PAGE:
Water Conditions: Lake Lanier is holding well. Currently, we are at 1,071.89 feet, which is 0.89 feet above the normal full pool of 1,071 feet. Lake surface temperatures are hovering around the uppers 80’s.
The main lake and lower lake creek mouths are clear to stained. The upper lake creeks, pockets and the rivers are also clear to stained.
Check generation schedules before heading out to the river below Buford Dam at 770-945-1466.
Bass: Bass fishing has varied from good to tough, depending on who you speak with. Personally, fishing has been a challenge for me. There have been some great days just to be out on the water, and if you boat a limit of fish that’s a bonus this week.
High quality electronics are a huge benefit during the dog days of summer. The bass don’t stop biting when the water gets hot. Instead, studies show they actually eat more to keep up with their fast metabolism. They are eating somewhere, and my Lowrance Carbons allows me to find fish in and around Lake Lanier’s abundant deeper timber or I can scan shallow, under and around Marina and dock gang planks.
Most of the bass I have caught this week were deep — from 30 to 45 feet — or they have been shallow around shallow docks and around Marina gang planks. I have been working the drop shot about 80 percent of the time and also casting a small silver and white buzz bait.
I have been drop-shot fishing deep around timber lines and deeper brush with a Big Bite Baits Shaking Squirrel in a dawn color or a smaller Cane Stick in green pearl. The Cane Stick matches the color of the spot tail minnow we see up shallow. You don’t always have to be directly over fish to use a drop shot. Try casting them out and work them back to the boat like a Texas or Carolina-Rig.
There is solution: live bait. If you can, find and catch minnows with a cast net or Sabiki Rig. Get out early and use your cast net or Sabiki Rig to catch spot tails or shad. You can hook these small to medium-sized native minnows on a drop shot rig and set them out around deeper brush. Spot Tail Minnows are candy to spotted bass and other predators.
Stripers: Fishing remains either good or slow based on how lucky or good you are at locating these fast-moving fish. I was talking with a friend about why the fishing was on and off so much this year and we agreed on a theory: maybe it’s because all of the extra water coming making the lake so high when it usually is low.
For catching stripers this, week two methods deserve mention: down lining herring in the creek channels and open water close to submerged timber lines, or pulling an umbrella rig in these same areas.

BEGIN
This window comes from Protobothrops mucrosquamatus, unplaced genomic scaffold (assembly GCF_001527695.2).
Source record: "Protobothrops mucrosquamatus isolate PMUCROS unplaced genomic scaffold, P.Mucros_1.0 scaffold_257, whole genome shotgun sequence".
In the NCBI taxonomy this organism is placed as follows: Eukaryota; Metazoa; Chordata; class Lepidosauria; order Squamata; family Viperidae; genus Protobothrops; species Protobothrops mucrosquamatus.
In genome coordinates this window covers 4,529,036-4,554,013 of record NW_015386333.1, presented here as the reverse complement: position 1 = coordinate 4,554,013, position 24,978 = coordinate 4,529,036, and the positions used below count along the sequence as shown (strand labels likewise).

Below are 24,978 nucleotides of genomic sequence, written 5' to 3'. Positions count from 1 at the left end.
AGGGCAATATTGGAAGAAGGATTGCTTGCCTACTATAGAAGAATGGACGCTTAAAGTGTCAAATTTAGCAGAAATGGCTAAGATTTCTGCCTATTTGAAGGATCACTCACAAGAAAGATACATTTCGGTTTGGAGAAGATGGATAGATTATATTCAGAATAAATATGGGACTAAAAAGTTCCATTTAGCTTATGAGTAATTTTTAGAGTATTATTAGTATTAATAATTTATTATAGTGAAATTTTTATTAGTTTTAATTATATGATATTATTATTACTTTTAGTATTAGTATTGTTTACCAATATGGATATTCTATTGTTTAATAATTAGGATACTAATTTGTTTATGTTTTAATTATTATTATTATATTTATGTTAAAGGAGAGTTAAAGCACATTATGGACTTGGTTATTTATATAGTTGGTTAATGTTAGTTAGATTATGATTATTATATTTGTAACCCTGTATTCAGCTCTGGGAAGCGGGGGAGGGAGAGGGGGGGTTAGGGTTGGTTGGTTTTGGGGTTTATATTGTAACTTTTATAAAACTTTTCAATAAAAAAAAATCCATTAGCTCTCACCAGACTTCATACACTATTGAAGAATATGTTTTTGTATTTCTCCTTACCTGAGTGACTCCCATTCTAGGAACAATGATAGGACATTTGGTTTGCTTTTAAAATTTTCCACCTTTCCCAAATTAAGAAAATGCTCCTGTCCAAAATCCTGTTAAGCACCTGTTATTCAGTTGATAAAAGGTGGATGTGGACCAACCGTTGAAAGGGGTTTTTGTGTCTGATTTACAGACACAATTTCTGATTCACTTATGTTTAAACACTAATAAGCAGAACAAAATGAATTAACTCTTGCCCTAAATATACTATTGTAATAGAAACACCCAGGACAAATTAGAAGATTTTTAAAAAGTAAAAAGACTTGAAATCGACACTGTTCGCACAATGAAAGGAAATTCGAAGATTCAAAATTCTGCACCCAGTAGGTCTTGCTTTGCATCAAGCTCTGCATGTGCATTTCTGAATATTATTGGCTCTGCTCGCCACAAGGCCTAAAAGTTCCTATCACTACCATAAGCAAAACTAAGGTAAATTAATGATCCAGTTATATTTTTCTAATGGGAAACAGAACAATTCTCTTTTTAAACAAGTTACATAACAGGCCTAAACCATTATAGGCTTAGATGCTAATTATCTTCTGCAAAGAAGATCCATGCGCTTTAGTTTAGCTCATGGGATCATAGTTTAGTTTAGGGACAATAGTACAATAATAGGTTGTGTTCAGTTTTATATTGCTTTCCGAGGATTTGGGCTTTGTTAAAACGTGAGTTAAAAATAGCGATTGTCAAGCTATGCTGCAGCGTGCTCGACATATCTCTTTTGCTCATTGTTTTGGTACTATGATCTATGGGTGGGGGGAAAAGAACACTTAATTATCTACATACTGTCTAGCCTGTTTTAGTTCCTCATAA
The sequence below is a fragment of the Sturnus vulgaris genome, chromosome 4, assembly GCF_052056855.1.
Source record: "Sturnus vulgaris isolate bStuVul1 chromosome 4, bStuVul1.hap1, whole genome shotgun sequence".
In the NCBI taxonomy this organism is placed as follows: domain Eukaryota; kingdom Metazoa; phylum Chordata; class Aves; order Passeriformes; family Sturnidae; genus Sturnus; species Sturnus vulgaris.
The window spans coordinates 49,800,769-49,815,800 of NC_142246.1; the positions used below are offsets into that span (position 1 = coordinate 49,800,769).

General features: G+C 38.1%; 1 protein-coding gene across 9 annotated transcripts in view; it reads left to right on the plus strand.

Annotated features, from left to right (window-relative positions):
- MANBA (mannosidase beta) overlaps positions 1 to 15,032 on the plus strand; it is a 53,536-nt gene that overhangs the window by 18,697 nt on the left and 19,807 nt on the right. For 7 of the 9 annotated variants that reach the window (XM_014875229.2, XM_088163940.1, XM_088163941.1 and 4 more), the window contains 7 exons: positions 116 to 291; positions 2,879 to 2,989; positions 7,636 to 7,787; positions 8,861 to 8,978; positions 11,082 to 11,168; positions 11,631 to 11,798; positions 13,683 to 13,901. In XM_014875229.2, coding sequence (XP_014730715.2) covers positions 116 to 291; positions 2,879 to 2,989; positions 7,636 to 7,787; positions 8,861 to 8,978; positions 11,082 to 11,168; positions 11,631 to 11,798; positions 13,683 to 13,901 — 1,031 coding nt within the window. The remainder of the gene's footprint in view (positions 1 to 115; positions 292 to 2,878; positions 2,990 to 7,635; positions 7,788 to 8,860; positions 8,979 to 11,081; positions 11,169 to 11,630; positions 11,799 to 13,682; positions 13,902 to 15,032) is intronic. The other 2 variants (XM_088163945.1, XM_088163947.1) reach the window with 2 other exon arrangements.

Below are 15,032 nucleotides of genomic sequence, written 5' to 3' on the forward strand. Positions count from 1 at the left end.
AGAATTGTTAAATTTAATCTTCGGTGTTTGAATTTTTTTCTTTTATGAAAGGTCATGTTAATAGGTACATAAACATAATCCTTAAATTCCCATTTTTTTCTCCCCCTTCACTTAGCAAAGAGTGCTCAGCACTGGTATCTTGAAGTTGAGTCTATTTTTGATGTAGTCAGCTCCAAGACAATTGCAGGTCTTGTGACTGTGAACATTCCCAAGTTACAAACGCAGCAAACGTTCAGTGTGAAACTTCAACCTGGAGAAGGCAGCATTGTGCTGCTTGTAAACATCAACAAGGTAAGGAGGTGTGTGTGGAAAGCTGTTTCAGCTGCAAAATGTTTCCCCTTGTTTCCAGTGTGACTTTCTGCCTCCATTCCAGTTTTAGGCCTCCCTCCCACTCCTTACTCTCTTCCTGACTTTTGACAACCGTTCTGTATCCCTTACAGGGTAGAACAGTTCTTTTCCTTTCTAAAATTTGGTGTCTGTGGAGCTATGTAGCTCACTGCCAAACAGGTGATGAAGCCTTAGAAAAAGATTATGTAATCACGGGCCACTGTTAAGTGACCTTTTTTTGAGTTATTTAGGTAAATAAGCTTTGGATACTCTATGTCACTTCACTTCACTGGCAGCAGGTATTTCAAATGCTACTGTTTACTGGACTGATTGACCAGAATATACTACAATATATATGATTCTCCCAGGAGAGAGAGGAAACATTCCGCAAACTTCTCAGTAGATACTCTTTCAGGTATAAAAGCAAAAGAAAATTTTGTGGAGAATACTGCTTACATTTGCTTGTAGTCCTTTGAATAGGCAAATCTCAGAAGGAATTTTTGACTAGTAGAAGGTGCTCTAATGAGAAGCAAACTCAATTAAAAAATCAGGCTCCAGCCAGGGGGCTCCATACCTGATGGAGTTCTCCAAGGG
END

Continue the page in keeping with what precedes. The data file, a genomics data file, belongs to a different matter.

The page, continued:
I have fished beside and seen striper boats from Buford Dam into both Rivers. The majority of fish I see are out around the ends of those long feeder ditches and also out into the small creek and bigger creek and river channels.
Start your day pulling a Captain Mack’s umbrella rig trolled at around three miles per hour on lead core set out seven to nine colors. You will want to get your rig out deep — around 30 to 35 feet deep.
When you see stripers on the screen of your Lowrance units, be ready to drop your live herring down with a heavy weight to get them to the fish quickly. Use a long leader and a 2-ounce weight so the herring punch through the warmer surface layers and down to the cool, deeper waters where the fish are located. Make sure to have plenty lively herring.
Crappie: Crappie fishing has been very slow and there have been very few reports. Sneak out after dark on week days and fish lighted boat docks.
Trout Fishing: Trout fishing has been good both up in the mountains and below the dams in the colder waters under these tail races. The DNR will probably be stalking trout for early in the fall.
Trout sense the shorter days and they will start eating way before the cooler fall and winter weather. Throw minnow imitators like a Rapala Count Down. Yo-Zuri Pinns Minnow is also a great lure to use around both dam raises and deeper river pools
Bank fishing: When Lake Lanier fishing gets tough, we anglers should be look for other options. The subdivision I live in has several lakes and so do the many other subdivisions. Some people have access to farm ponds and lakes. Most of the waters have been stocked and hold great fishing opportunities year-round, so grab a spinning reel and a plastic worm or cricket and go fishing.
Eric Aldrich is an outdoor writer, marketing specialist and bass angler. Reports are based on personal experience and permission from a close network of friends. He would love to hear from our readers so please email him at firstname.lastname@example.org. Remember to take a kid fishing.